Some Hope For This Company?
Chad is a member of The Motley Fool Blog Network -- entries represent the personal opinion of the blogger and are not formally edited.
It's no secret that I have my doubts about Research In Motion's (NASDAQ: BBRY) ability to grow and thrive. I've written in the past that they need to focus on what they do best, and that is make software.
The company's hardware designs haven't changed much, and what customers like the most is the security of the BlackBerry system. I've even argued that RIM should consider getting out of hardware production and license their software to multiple device manufacturers. For the most part, RIM is staying the course, and there might be a few rays of hope for this much maligned company.
It has been a while since RIM investors have been able to say with confidence that the company's turnaround plans are on track. In fact, if you look at RIM's last earnings report, you get a sense of the challenges the company has faced over the last year or so.
When a company reports revenue down 47%, net income drops from $0.51 per share to $0.03, and cash flow declines by over 66%, you know there are serious issues. These are real numbers from RIM's last earnings release. Even with all this negative news, there are a few bright spots that investors can cling to.
First, RIM did manage to generate enough cash to increase their cash balance significantly. In the last nine months, the company's cash and investment balance jumped by almost 40% from $2.1 billion to $2.938 billion. For a company that is trying to tread water until the official launch of the BlackBerry 10 system, cash is indeed king.
This increase in cash balance is the exact opposite of what happened at similarly beleaguered cell phone company Nokia (NYSE: NOK). In Nokia's case, the company's net cash position dropped 30% in the last year, and as a result, they recently announced the elimination of their dividend.
Another bright spot for RIM was their gross margin relative to other cell phone manufacturers. Even with their recent earnings miss, Apple (NASDAQ: AAPL) is the king of the hill when it comes to gross margin. The company just reported a 38.63% gross margin, and even this was considered as a concern. On the other hand, RIM showed a gross margin of 30%, and Nokia was only able to manage a margin of 27.5% in the same timeframe.
The key difference between RIM and Nokia is the fact that Nokia still produces a lot of feature phones, which carry much lower margins. While RIM may not be able to match Apple's gross margins, the fact that they are at 30% before the release of the BlackBerry 10 lineup is somewhat encouraging.
In theory, RIM's new BlackBerry 10 lineup should command better margins because of their newer feature set. In addition, pricing should hold up due to pent-up demand from users who have been patiently waiting for these devices. The bad news is that this is sort of a double-edged sword. In the next quarter, results are likely to be pressured as customers delay a purchase while waiting for BlackBerry 10. In addition, every day that BlackBerry 10 isn't available is another day that Apple and Google's (NASDAQ: GOOG) Android systems pick up more users.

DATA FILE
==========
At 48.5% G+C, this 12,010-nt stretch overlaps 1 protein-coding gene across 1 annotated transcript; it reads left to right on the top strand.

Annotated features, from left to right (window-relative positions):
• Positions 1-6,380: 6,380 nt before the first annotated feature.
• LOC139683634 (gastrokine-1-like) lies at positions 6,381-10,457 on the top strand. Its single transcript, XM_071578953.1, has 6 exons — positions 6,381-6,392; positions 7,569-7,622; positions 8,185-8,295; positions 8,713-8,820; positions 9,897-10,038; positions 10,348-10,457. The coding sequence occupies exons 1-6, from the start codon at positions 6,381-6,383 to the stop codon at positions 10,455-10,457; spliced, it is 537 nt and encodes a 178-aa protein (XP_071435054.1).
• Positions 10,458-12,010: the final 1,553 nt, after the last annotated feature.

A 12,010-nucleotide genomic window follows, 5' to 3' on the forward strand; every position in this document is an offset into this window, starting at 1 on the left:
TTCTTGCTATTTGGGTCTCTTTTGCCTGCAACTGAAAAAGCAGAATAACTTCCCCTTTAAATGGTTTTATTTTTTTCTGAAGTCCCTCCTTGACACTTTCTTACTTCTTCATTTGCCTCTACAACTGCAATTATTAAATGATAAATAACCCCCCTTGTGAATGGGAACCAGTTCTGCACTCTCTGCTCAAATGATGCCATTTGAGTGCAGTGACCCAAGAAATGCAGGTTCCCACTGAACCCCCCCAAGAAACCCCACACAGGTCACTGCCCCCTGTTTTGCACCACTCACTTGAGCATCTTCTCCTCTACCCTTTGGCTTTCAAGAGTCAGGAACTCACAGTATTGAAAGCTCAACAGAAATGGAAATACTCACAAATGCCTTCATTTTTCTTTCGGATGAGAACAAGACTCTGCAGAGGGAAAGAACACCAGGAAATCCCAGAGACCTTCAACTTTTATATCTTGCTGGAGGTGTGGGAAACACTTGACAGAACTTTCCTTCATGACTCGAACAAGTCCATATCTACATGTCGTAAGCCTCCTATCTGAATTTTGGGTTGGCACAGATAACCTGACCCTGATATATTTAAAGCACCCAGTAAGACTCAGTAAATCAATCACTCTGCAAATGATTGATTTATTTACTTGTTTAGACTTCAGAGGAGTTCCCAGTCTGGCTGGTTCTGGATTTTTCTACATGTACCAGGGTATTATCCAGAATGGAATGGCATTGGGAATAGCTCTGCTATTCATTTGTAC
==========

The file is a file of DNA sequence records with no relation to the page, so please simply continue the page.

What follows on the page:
In the last few months, we have seen Apple sell over 47 million iPhones, Nokia reportedly shipped over 4 million Windows phones, and Android activates reportedly over 1 million devices a day. To put this a different way, Apple sells more iPhones in just under two quarters than BlackBerry has in total subscribers. Google activates more Android devices in one week than BlackBerry sold in the last three months. While RIM may not have to be number one, two, or three, in the market to be a good investment, it's clear they are operating at a disadvantage.
The biggest challenge for investors is to justify buying RIM over their competition. This choice should be slightly easier now that Nokia axed their dividend. Both Nokia and RIM are expected to see negative earnings in the short-term. However, analysts expect 10% EPS growth from RIM, yet just 5% EPS growth from Nokia in the next few years. Just like in the marketplace, the real challenge comes from Apple and Google.
After Apple's current quarter haircut, it now yields about 2.3%, and analysts are still calling for over 20% EPS growth. For a stock that sells for just 9.6 times earnings, this seems like a big discount based on their expected growth. Google just posed a good quarter, and sells for about 16 times earnings. For a company expected to grow at 14.48%, this seems like a reasonable price.
The bottom line is, if you are looking for a turnaround in RIM, investors should try to turn a blind eye to next quarter's results. It won't be until the following quarter that investors will be able to gauge the effectiveness of BlackBerry 10 in the marketplace. RIM's ability to increase their cash on hand strengthens the investment case, but no doubt the company needs BlackBerry 10 to perform well. The company has a long road ahead, but it looks just a bit brighter than before.
MHenage owns shares of Apple. The Motley Fool recommends Apple and Google. The Motley Fool owns shares of Apple and Google. Try any of our Foolish newsletter services free for 30 days. We Fools may not all hold the same opinions, but we all believe that considering a diverse range of insights makes us better investors. The Motley Fool has a disclosure policy. Is this post wrong? Click here. Think you can do better? Join us and write your own!